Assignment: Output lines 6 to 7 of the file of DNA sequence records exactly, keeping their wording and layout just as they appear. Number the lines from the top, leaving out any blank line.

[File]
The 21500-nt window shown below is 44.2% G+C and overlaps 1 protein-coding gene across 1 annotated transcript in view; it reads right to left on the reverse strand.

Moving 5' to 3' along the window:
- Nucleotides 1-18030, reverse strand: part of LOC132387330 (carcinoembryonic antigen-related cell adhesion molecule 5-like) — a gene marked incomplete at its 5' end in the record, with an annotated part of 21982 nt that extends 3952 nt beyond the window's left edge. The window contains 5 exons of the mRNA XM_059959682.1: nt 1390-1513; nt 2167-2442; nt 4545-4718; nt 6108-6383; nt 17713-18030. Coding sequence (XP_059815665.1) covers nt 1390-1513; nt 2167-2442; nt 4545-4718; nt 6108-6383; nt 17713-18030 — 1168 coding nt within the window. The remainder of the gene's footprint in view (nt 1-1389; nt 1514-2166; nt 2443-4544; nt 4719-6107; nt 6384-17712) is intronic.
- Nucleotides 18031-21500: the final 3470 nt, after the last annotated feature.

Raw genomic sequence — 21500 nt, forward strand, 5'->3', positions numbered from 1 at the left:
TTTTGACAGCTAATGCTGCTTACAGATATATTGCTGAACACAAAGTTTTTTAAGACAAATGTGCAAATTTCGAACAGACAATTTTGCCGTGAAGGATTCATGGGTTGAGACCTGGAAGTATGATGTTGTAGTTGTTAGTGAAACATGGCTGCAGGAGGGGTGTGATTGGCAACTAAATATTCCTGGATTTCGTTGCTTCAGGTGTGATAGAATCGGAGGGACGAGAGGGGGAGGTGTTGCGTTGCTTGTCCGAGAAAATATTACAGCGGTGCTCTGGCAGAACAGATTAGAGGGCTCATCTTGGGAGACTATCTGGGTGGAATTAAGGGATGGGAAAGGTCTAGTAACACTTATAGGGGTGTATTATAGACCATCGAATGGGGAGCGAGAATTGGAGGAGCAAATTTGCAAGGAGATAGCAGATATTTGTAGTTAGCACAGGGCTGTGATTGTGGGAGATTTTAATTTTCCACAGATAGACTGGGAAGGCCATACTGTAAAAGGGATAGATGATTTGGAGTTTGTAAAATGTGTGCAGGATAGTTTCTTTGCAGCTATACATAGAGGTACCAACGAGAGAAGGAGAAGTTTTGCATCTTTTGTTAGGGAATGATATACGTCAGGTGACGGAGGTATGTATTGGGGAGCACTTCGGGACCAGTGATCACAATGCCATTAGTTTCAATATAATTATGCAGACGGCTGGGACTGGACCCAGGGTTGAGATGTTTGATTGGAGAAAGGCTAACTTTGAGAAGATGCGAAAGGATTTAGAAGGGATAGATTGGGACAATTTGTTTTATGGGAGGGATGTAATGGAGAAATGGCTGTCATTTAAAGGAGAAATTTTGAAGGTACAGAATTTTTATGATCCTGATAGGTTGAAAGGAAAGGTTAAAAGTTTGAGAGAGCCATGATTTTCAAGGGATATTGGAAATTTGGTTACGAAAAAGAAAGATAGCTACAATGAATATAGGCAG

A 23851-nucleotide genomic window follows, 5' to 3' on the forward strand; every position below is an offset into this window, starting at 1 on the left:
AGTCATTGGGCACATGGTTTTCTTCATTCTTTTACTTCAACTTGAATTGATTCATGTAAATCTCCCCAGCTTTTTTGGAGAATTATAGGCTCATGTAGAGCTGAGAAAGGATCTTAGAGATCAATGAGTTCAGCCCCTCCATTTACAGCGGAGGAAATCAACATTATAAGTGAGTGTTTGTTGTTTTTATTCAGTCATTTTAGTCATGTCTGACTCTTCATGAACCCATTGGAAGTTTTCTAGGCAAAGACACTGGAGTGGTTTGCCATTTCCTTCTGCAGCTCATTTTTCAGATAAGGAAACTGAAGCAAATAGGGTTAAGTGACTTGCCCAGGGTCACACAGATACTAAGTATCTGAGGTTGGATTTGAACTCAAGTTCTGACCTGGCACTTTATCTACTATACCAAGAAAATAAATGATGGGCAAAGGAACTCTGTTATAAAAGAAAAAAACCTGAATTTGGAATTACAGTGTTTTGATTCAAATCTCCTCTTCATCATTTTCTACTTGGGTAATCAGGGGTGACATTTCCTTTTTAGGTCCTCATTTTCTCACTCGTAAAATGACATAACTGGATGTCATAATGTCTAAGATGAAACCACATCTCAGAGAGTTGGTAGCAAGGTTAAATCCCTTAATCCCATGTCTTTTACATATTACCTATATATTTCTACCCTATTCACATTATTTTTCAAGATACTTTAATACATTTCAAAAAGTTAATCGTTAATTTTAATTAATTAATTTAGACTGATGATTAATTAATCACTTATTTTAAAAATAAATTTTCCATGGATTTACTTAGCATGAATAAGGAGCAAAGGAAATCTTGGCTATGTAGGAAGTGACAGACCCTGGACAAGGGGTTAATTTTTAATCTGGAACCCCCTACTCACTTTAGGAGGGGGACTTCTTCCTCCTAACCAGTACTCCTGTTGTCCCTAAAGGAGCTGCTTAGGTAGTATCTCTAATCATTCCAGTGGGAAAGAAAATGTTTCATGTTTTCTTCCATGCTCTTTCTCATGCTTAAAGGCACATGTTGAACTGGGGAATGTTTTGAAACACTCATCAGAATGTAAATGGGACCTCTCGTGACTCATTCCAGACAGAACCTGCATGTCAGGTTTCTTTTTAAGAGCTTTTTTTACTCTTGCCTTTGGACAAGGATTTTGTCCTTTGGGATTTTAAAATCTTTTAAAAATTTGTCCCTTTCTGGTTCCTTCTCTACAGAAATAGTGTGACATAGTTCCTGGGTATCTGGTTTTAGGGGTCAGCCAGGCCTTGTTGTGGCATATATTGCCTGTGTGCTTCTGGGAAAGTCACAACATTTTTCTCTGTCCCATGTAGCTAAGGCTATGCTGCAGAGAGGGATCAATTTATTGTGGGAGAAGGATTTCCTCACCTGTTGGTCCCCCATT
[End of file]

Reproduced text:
TTTTGACAGCTAATGCTGCTTACAGATATATTGCTGAACACAAAGTTTTTTAAGACAAATGTGCAAATTTCGAACAGACAATTTTGCCGTGAAGGATTCATGGGTTGAGACCTGGAAGTATGATGTTGTAGTTGTTAGTGAAACATGGCTGCAGGAGGGGTGTGATTGGCAACTAAATATTCCTGGATTTCGTTGCTTCAGGTGTGATAGAATCGGAGGGACGAGAGGGGGAGGTGTTGCGTTGCTTGTCCGAGAAAATATTACAGCGGTGCTCTGGCAGAACAGATTAGAGGGCTCATCTTGGGAGACTATCTGGGTGGAATTAAGGGATGGGAAAGGTCTAGTAACACTTATAGGGGTGTATTATAGACCATCGAATGGGGAGCGAGAATTGGAGGAGCAAATTTGCAAGGAGATAGCAGATATTTGTAGTTAGCACAGGGCTGTGATTGTGGGAGATTTTAATTTTCCACAGATAGACTGGGAAGGCCATACTGTAAAAGGGATAGATGATTTGGAGTTTGTAAAATGTGTGCAGGATAGTTTCTTTGCAGCTATACATAGAGGTACCAACGAGAGAAGGAGAAGTTTTGCATCTTTTGTTAGGGAATGATATACGTCAGGTGACGGAGGTATGTATTGGGGAGCACTTCGGGACCAGTGATCACAATGCCATTAGTTTCAATATAATTATGCAGACGGCTGGGACTGGACCCAGGGTTGAGATGTTTGATTGGAGAAAGGCTAACTTTGAGAAGATGCGAAAGGATTTAGAAGGGATAGATTGGGACAATTTGTTTTATGGGAGGGATGTAATGGAGAAATGGCTGTCATTTAAAGGAGAAATTTTGAAGGTACAGAATTTTTATGATCCTGATAGGTTGAAAGGAAAGGTTAAAAGTTTGAGAGAGCCATGATTTTCAAGGGATATTGGAAATTTGGTTACGAAAAAGAAAGATAGCTACAATGAATATAGGCAG

A 23851-nucleotide genomic window follows, 5' to 3' on the forward strand; every position below is an offset into this window, starting at 1 on the left: